///2012 Abstract Details
2012 Abstract Details2019-08-02T19:38:42-06:00

Scapular Pain and Patient Controlled Analgesia: A retrospective chart review with control comparison.

Abstract Number: F-16
Abstract Type: Original Research

Lydia Grondin MD1 ; Alexander Friend BA2


Mid-back, scapular, and neck pain have been reported by patients in association with administration of medications in the epidural space. Proposed mechanisms for this pain include epidural space pressure increases, older age, or elevated body mass index(BMI).


Patients were retrospectively identified using our institution’s anesthesia quality assurance database for the period of October 2009 to October 2010. The patients were matched to a control patient by identifying the closest patient having epidural analgesia for labor in the same obstetric practice. Basic patient demographic data were collected. Amount of physician administered boluses, basal rate, and duration of infusion were determined. Epidural start time to initial complaint of scapular pain was recorded. Statistical analysis of data was performed using paired T-tests.


There were no significant differences between groups for age, gestational age, cervical dilation, or parity. BMI showed a significant difference (p=0.0376). The overall duration in the pain group was significantly longer(p=0.0387). The duration of the basal rate until time of scapular pain showed no significance. One control group patient was an outlier with an epidural in place for 20.5 hours and total volume of 243 ml. Repeat statistical analysis without this patient showed the time to scapular pain as significant(p=0.037). When re-evaluating the total volume delivered to patients before pain, the amount given was also significant(p=0.026).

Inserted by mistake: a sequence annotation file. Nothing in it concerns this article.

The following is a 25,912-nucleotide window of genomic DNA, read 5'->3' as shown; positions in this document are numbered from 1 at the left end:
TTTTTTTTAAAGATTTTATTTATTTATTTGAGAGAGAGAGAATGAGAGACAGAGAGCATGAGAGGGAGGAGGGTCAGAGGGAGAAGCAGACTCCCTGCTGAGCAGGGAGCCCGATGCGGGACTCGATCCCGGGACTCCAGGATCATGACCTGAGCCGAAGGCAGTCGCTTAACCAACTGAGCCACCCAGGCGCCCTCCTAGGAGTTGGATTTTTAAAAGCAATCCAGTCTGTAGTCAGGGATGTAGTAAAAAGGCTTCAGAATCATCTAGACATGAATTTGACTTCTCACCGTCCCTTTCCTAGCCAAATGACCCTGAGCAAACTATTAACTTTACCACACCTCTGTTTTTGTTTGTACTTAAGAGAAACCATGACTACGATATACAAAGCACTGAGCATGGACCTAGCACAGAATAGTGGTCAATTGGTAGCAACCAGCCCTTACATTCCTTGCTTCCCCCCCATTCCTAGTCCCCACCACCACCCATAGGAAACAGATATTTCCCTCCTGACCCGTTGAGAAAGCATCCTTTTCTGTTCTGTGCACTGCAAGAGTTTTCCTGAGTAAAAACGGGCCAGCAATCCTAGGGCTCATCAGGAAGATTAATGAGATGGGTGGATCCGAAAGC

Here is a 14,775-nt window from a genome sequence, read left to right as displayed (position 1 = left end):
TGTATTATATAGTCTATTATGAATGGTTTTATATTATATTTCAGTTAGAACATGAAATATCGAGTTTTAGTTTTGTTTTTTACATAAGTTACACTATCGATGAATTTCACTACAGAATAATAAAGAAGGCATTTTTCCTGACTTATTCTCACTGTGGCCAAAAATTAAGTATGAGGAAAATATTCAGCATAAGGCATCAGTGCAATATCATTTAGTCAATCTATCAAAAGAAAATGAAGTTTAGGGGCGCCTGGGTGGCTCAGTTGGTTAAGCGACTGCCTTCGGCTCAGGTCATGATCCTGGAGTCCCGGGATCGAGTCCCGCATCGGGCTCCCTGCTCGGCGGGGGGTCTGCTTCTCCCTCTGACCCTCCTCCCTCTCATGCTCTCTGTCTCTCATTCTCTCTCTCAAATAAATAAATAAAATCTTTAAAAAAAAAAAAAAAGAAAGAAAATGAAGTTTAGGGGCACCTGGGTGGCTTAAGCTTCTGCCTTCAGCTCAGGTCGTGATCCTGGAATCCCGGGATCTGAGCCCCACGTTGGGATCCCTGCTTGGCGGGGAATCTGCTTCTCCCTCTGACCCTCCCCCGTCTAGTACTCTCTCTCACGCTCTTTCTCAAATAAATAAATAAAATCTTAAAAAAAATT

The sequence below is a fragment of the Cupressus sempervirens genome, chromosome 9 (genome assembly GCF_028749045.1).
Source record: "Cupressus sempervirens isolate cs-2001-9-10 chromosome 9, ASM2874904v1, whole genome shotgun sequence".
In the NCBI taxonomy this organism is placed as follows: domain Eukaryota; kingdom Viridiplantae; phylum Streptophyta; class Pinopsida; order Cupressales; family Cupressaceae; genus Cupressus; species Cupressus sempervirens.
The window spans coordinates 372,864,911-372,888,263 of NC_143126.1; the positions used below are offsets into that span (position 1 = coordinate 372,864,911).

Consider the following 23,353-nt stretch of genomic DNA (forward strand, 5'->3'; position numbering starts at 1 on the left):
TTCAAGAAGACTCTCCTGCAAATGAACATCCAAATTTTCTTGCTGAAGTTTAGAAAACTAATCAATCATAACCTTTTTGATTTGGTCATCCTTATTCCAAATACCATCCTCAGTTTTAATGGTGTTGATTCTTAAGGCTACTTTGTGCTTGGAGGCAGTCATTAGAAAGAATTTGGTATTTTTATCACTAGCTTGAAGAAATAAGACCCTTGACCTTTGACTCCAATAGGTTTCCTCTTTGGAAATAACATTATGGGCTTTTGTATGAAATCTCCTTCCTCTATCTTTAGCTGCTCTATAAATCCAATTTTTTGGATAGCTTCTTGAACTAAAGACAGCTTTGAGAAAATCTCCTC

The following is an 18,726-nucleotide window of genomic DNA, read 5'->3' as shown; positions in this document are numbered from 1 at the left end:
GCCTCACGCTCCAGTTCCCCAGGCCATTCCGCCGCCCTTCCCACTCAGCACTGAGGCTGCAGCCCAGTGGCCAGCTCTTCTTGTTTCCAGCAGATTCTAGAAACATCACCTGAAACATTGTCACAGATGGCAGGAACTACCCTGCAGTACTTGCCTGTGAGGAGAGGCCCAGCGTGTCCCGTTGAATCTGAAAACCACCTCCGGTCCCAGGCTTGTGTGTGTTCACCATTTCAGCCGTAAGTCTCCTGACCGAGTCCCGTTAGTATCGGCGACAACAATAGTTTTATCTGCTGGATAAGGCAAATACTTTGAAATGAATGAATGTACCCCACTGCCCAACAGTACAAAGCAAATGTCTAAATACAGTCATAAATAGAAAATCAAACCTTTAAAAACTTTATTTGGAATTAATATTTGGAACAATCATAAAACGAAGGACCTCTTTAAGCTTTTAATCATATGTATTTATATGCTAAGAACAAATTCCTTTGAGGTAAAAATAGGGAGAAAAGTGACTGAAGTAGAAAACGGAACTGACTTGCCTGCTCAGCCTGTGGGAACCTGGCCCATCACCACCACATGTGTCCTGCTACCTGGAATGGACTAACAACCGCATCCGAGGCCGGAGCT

In the current study, patients who developed pain had longer time of epidural infusion and higher BMI. Other demographic data such as age, parity, or gestational age were not different between groups. When the pain group total volume was compared to the control group without the outlier patient, a significant inter-group difference was noted. This may be an indication that higher epidural space pressures cause scapular pain, and perhaps a higher BMI leads to lower epidural space compliance.


1.Gill JB, Heavner JE.Visual impairment following epidural fluid injections and epiduroscopy: A review.Pain Med 2005;6(5):367-74

2.Joh JU, et al.Comparitive study of neck pain in relation to increase of cervical epidural pressure during percutaneous endoscopic lumbar discectomy.Spine 2009;34(19):2033-8

3.Higuchi H, et al.Effects of epidural saline injection on cerebral spinal fluid volume and velocity waveform.Anesthesiology 2005;102:285-92

SOAP 2012